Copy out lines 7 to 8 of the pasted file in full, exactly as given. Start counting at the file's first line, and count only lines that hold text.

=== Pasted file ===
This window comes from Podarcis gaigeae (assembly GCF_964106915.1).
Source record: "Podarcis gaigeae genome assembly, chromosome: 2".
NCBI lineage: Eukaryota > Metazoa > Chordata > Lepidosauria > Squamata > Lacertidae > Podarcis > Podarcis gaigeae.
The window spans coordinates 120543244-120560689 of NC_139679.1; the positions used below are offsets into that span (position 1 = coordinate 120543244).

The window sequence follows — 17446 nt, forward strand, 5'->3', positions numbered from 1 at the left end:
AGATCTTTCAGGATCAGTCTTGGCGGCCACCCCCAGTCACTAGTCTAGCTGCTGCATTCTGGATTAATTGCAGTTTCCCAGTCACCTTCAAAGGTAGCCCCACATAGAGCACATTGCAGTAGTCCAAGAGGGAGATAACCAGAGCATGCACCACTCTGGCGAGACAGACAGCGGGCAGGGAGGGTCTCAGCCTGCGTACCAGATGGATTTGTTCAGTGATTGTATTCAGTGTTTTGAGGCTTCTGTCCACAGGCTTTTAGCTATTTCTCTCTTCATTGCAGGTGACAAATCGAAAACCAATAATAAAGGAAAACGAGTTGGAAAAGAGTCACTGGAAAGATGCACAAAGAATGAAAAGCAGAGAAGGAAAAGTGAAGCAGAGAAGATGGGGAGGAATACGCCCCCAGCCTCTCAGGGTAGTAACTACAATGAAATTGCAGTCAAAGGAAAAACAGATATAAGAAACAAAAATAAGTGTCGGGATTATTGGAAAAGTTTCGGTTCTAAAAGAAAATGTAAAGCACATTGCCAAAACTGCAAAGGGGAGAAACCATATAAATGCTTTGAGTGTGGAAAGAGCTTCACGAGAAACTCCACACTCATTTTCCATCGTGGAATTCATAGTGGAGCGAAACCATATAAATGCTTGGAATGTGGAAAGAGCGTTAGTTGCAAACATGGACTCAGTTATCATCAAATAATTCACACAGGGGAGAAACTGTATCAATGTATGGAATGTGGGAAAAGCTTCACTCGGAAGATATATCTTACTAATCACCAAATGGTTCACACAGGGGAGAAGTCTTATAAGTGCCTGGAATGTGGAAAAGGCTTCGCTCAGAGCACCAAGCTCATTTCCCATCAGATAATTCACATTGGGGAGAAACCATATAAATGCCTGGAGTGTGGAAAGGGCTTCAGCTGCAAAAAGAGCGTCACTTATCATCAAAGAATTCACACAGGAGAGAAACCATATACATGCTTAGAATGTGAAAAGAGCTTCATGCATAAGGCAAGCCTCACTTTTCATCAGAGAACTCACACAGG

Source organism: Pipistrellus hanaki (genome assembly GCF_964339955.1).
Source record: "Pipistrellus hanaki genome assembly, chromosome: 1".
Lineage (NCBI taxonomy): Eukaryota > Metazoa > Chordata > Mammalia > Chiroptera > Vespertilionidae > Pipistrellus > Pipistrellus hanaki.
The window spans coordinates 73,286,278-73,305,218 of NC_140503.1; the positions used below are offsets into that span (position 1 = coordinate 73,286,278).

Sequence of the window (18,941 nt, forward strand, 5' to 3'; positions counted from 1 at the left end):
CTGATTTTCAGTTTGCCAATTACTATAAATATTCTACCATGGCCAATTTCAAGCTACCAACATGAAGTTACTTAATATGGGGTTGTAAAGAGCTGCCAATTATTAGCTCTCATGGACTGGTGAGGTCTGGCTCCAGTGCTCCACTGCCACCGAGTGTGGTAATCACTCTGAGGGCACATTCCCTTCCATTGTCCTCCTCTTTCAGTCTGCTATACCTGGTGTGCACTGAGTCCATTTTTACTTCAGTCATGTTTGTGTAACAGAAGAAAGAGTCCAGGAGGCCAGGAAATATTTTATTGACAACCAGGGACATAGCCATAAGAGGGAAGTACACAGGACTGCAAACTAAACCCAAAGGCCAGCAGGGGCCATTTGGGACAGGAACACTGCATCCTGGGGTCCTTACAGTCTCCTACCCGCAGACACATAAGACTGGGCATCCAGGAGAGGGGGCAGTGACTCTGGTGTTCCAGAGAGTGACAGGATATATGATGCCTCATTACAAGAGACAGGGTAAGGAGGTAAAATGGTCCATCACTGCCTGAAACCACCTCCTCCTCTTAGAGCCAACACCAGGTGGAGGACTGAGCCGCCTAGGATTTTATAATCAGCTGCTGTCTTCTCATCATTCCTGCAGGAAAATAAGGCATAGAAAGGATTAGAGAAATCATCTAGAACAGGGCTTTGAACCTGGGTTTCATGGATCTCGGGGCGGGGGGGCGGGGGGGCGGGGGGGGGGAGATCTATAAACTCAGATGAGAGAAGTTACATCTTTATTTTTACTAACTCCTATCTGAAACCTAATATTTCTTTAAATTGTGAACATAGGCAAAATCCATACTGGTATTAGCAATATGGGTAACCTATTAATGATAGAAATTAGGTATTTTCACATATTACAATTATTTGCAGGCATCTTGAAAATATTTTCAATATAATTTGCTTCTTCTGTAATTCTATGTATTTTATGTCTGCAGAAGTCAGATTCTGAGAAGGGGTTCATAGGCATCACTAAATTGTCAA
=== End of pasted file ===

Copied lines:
Source organism: Pipistrellus hanaki (genome assembly GCF_964339955.1).
Source record: "Pipistrellus hanaki genome assembly, chromosome: 1".